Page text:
If you didn’t already realize it, Gnomedex.com is currently promoting our next conference – coming up next month (August 20th – 22nd, 2009). One of the presenters is Bre Pettis, who is a “maker” extraordinaire. For the second time in the past couple of weeks, I’ve had someone from the community email me to let me know about Bre’s MakerBot.com – without knowing that (a) I know Bre, and (b) Bre is speaking at Gnomedex. Still, Christopher Benjamins explained Bre’s project to me…
Hello Chris! I’m not really in the chat, but I’ve seen a lot of your videos. I’ve been getting interested in 3D printers and stumbled on an old video you made back in 2007 talking about them. You mentioned that you read in a magazine I think that someone was trying to make one out of cheap stuff, well – he did. I wasn’t sure if you kept an eye on it or not or forgot about it.
I’m sure you know that the commercially-produced 3D printers are expensive; they now range from $20,000 to $500,000. I was lucky and got to play with one back when I took an CAD Engineering class in high school (I made a cool little spaceship in 3D). Recently, I found the MakerBot and the RepRap 3D printers. They are very cheap compared to the other ones. I’ve been thinking about getting a MakerBot, and then using that to make a RepRap. The interesting thing though about them is that they are open source projects. You can get the designs for them and built them completely by yourself. Or, you can get kits. Another interesting thing (specifically, the RepRap) is that 60% of the parts can be made by another 3D printer (it doesn’t have to be RepRap or MakerBot). They are self-replicating machines. The RepRap project is working on improving that ratio, and also allowing someone to print in more than just plastic. I think they have a solder and a plaster extruder?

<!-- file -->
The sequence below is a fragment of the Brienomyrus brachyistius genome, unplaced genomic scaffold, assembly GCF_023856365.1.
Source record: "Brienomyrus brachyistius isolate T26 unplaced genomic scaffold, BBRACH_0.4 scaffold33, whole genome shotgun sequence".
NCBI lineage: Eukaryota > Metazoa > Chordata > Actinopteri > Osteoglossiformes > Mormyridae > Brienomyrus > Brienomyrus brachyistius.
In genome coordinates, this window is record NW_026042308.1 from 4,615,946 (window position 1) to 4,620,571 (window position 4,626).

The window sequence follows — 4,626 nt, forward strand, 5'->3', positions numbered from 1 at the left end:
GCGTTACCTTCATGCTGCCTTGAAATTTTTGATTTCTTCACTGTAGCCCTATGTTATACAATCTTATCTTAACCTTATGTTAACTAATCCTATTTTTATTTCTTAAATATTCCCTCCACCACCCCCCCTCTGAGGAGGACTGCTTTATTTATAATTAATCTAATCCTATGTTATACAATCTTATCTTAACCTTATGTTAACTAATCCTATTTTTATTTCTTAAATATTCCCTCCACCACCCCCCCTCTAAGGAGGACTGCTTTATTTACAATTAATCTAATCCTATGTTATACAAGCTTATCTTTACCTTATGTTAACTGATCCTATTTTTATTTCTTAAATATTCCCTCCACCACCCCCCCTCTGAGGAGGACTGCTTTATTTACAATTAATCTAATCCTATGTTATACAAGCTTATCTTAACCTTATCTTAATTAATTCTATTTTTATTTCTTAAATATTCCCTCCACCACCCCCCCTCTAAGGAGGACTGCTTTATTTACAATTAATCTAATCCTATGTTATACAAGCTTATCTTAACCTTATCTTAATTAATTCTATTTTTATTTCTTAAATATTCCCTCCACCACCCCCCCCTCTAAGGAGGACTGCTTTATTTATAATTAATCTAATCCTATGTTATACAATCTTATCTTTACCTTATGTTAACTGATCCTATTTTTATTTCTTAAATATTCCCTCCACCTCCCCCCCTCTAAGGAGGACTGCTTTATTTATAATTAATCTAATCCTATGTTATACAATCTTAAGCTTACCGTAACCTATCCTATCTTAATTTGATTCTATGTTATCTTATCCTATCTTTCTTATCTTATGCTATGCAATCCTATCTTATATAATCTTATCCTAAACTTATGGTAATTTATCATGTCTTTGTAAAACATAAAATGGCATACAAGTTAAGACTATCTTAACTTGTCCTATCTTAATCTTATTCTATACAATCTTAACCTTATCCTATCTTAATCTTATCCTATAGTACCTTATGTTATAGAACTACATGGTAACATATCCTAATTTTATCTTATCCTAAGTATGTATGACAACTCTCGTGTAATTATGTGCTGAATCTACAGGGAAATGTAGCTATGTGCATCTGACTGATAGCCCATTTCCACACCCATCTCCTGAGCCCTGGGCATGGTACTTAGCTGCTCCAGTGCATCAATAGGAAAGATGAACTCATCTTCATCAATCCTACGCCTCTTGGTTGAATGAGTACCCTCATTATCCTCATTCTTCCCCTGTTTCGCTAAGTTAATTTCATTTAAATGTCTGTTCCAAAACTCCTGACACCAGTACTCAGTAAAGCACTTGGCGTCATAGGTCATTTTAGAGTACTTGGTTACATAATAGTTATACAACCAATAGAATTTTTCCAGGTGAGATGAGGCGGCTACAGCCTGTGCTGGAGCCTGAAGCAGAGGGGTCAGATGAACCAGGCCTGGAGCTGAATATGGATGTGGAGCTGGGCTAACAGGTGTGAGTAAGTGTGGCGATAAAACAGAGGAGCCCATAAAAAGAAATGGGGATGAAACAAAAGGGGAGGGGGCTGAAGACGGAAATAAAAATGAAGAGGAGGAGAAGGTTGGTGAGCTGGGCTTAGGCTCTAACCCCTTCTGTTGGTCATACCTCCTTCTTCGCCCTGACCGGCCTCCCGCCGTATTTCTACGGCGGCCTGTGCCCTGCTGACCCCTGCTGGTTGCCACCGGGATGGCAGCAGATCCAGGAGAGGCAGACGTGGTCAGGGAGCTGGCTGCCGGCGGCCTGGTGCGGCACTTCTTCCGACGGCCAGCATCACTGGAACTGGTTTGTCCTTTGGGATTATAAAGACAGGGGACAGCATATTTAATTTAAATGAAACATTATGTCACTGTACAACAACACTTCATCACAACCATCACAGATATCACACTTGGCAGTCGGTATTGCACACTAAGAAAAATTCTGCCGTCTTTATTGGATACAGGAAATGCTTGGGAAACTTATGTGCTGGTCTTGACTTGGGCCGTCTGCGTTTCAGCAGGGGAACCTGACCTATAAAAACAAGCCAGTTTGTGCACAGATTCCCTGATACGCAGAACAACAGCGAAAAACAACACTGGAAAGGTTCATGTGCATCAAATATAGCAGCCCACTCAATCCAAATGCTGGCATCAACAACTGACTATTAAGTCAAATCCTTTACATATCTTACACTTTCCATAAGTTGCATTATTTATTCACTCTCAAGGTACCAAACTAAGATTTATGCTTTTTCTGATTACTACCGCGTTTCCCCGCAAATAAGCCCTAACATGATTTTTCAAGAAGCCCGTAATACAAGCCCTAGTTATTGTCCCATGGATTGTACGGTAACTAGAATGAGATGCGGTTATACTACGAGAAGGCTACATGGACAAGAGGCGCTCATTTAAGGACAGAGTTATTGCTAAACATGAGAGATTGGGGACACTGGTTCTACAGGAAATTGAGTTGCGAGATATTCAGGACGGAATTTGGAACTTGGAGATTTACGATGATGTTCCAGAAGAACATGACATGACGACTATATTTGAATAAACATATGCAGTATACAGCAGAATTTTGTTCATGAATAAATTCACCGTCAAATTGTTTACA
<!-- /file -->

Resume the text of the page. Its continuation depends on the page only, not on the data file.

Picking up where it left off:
3D printing is more than just prototyping now. Their dream is in the future instead of buying something online and having it shipped to you, you would download it, and print it yourself – like a mini personal factory.
Both of these projects work together to improve their designs. Actually, the founder of RepRap helped jumpstart and support MakerBot – both are different in a way. MakerBot is made from cheap stuff that anyone can find and build. RepRap is designed to self-replicate, but the downside of that if you don’t have a friend or some other resource who can give you those special parts (the ones that a machine would make), it’s difficult to make one. So people usually make one, to produce a RepRap, or make a temporary machine using the same motors and circuits to make the parts for it.
Again, you can meet Bre / MakerBot at Gnomedex – in person.